“It’s the Jennifer Grey effect,” Dr. Alexander Z. Rivkin explained, referring to the Jewish actress whose rhinoplasty affected her appearance dramatically. “[My patients] felt like they had lost their uniqueness, a part of their body that connected them to their family and heritage.”

“Mark,” a New York native and California transplant, experienced this effect. After finding success during the 1980s San Francisco tech boom, he decided to have a nose job, thinking it would enhance his status and acceptance in the comparatively less-Jewish milieu of the Bay Area.

“I used to have a Bob Dylan nose, not large but clearly Semitic,” he said. “After the nose job, my cousin told me I looked like an Episcopalian.”

health1Even after a successful procedure, Mark realized he no longer looked like himself. When a music industry job brought him to Los Angeles a few years later, he embraced the city’s larger Jewish community but felt guilty about his nose job. Fully comfortable in his Jewish skin, he found he wanted his old nose back.

The procedure, revision rhinoplasty, can cost from about $14,000 to $24,000, depending on the surgeon, location and specific techniques required. According to Mark’s Beverly Hills-based doctor, Behrooz Torkian, the rebuilding of ethnic features involves using grafts from cartilage elsewhere in the body, such as an ear or a piece of rib, to re-establish features of the nose that were removed. Reversal procedures, he said, are performed more often for Ashkenazi Jews who received “cookie cutter” noses that did not fit their faces in the days before computer imaging.

“Mark’s story resonated with me because I think the worst thing that can be done to a face is to change it in such a way that does not respect its original anatomy or the ethnic features of the face,” Torkian said.

Rivkin, a Westside surgeon and assistant clinical professor at the David Geffen School of Medicine at UCLA, started offering a less invasive and expensive alternative to revision rhinoplasty 13 years ago in response to Jewish patients who said they felt as if they had lost a critical part of themselves when they had their ethnic bump shaved down.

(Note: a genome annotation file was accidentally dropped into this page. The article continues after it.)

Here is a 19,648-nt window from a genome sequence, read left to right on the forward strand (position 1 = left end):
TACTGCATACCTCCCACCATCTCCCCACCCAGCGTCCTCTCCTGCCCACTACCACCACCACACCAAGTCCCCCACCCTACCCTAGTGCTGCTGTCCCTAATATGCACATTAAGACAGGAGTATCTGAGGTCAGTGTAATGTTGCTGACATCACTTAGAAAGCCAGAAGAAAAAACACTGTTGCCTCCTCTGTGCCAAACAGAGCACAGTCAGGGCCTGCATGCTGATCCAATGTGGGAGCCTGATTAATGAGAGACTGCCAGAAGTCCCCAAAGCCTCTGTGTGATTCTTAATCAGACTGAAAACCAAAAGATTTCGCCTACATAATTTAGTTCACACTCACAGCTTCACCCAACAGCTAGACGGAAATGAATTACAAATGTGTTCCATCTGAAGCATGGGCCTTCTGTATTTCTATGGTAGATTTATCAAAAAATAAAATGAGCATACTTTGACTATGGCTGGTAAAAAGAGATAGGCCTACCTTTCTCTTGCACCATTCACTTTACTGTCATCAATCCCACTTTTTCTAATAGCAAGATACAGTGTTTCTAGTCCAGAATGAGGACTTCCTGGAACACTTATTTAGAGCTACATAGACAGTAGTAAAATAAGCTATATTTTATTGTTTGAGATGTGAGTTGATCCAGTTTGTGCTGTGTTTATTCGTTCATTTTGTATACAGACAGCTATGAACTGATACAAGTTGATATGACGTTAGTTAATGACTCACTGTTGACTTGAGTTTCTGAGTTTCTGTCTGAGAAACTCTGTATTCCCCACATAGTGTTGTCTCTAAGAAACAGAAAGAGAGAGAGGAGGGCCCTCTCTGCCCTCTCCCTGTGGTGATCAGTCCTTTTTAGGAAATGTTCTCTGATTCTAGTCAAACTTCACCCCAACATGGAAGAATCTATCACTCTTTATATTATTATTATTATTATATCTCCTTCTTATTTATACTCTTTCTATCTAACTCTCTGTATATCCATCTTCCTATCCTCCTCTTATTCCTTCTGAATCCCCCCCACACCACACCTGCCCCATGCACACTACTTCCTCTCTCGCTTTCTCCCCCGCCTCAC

The procedure, which involves injected cosmetic fillers, ranges from $2,000 for a temporary procedure lasting up to 18 months to $4,000 for a “permanent” procedure, lasting 10 years or more.

health2Dr. Nima Shemirani, a Beverly Hills facial plastic surgeon, said although younger Jewish patients explore rhinoplasty and other procedures to fit Hollywood ideals of beauty, future generations will be more accepting of their natural ethnic features. He recommends beginning the “Why rhinoplasty?” conversation earlier in life with a board-certified practitioner, especially because revision rhinoplasty is always more complex than primary rhinoplasty, with double the healing time — especially for Middle Eastern and Sephardic Jews.

“A rhinoplasty can be more drastic for these patients and take away ethnic features which may be desirable as they get older,” Shemirani said. “Ashkenazi Jews have more Caucasian features and, therefore, a rhinoplasty can simply help enhance their looks without losing their ethnicity. Even so, we like to catch patients before they make the mistake of getting a nose that doesn’t match their face.”

Torkian pointed out that the standardized “button,” “cookie cutter” or “pixie” nose associated with baby boomer patients does not match up with many other Jewish features and, therefore, telegraphs that a procedure has been done.

However, with advances in preoperative imaging and surgical techniques, today’s primary and revision procedures reflect a more ethnically sensitive approach to the face as a whole. While these advances give the advantage to patients undergoing surgery for the first time, they also have sparked a
trend among patients who previously had not had the opportunity to avoid the “cookie cutter” nose.

“We live in a world in which cultural tolerance and religious sensitivity are greater than they have been in the past,” Torkian said. “I think the desire to keep some cultural or ethnic features is multifaceted and complex, but it appears that people generally are embracing their heritage, are proud of it, and want to ensure not to completely wipe it off of their faces.”